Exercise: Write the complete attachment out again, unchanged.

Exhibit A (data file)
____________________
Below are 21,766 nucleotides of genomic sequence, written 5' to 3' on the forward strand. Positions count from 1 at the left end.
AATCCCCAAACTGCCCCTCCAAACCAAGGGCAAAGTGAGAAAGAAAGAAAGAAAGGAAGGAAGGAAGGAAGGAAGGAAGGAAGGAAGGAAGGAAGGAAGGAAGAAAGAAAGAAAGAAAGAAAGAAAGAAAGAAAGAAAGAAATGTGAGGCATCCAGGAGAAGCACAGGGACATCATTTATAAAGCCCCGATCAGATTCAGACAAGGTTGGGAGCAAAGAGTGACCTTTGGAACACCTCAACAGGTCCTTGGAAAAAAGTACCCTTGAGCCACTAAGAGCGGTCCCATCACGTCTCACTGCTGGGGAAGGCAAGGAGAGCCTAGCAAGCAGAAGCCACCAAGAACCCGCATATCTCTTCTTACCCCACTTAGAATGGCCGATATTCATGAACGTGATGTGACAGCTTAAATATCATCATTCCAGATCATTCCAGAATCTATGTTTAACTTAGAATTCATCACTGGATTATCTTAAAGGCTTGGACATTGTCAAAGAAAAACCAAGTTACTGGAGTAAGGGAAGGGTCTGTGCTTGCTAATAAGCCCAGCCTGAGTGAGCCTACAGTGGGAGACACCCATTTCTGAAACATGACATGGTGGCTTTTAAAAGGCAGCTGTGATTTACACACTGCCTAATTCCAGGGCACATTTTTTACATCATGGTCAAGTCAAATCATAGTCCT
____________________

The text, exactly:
Below are 21,766 nucleotides of genomic sequence, written 5' to 3' on the forward strand. Positions count from 1 at the left end.
AATCCCCAAACTGCCCCTCCAAACCAAGGGCAAAGTGAGAAAGAAAGAAAGAAAGGAAGGAAGGAAGGAAGGAAGGAAGGAAGGAAGGAAGGAAGGAAGGAAGAAAGAAAGAAAGAAAGAAAGAAAGAAAGAAAGAAAGAAATGTGAGGCATCCAGGAGAAGCACAGGGACATCATTTATAAAGCCCCGATCAGATTCAGACAAGGTTGGGAGCAAAGAGTGACCTTTGGAACACCTCAACAGGTCCTTGGAAAAAAGTACCCTTGAGCCACTAAGAGCGGTCCCATCACGTCTCACTGCTGGGGAAGGCAAGGAGAGCCTAGCAAGCAGAAGCCACCAAGAACCCGCATATCTCTTCTTACCCCACTTAGAATGGCCGATATTCATGAACGTGATGTGACAGCTTAAATATCATCATTCCAGATCATTCCAGAATCTATGTTTAACTTAGAATTCATCACTGGATTATCTTAAAGGCTTGGACATTGTCAAAGAAAAACCAAGTTACTGGAGTAAGGGAAGGGTCTGTGCTTGCTAATAAGCCCAGCCTGAGTGAGCCTACAGTGGGAGACACCCATTTCTGAAACATGACATGGTGGCTTTTAAAAGGCAGCTGTGATTTACACACTGCCTAATTCCAGGGCACATTTTTTACATCATGGTCAAGTCAAATCATAGTCCT